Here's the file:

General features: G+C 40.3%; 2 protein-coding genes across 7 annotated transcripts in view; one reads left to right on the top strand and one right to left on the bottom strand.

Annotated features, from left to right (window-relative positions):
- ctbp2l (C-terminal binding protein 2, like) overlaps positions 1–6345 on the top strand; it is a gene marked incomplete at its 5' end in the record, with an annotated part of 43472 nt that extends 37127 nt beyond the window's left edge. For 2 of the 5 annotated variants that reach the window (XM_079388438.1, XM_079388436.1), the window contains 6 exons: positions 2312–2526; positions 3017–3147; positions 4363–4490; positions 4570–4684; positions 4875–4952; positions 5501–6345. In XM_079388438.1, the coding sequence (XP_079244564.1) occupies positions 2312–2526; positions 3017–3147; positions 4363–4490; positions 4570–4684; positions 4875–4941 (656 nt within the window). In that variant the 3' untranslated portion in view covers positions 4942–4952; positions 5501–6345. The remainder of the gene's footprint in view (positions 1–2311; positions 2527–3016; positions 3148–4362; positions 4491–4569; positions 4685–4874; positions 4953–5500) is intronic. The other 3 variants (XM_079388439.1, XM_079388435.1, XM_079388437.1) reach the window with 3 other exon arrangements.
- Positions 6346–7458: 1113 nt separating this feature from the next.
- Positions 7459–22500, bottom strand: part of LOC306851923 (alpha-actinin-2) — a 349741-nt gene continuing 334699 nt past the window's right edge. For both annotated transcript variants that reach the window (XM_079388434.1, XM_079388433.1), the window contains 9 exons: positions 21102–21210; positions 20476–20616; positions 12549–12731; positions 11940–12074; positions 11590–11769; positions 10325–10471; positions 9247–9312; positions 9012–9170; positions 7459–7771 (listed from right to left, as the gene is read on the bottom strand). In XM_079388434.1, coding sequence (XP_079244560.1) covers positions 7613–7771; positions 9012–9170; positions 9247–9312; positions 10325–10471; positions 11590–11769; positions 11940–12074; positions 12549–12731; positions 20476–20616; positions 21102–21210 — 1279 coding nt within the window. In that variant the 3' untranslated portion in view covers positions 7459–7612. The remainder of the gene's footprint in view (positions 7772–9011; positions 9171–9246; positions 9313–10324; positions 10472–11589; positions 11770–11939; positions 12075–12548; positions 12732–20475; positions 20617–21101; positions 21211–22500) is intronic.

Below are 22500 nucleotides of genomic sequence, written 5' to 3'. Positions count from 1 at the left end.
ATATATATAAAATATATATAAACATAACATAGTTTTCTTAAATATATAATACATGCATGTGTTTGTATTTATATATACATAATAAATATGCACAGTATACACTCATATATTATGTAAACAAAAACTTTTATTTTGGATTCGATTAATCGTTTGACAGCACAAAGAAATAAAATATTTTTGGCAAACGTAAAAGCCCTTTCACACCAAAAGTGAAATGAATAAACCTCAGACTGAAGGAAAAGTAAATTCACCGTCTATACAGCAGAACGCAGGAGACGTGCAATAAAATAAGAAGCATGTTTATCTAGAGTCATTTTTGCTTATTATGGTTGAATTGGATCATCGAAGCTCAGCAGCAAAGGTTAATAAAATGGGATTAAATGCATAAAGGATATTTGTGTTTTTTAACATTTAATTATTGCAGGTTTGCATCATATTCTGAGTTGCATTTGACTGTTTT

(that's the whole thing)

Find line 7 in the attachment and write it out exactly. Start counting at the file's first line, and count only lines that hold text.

ATATATATAAAATATATATAAACATAACATAGTTTTCTTAAATATATAATACATGCATGTGTTTGTATTTATATATACATAATAAATATGCACAGTATACACTCATATATTATGTAAACAAAAACTTTTATTTTGGATTCGATTAATCGTTTGACAGCACAAAGAAATAAAATATTTTTGGCAAACGTAAAAGCCCTTTCACACCAAAAGTGAAATGAATAAACCTCAGACTGAAGGAAAAGTAAATTCACCGTCTATACAGCAGAACGCAGGAGACGTGCAATAAAATAAGAAGCATGTTTATCTAGAGTCATTTTTGCTTATTATGGTTGAATTGGATCATCGAAGCTCAGCAGCAAAGGTTAATAAAATGGGATTAAATGCATAAAGGATATTTGTGTTTTTTAACATTTAATTATTGCAGGTTTGCATCATATTCTGAGTTGCATTTGACTGTTTT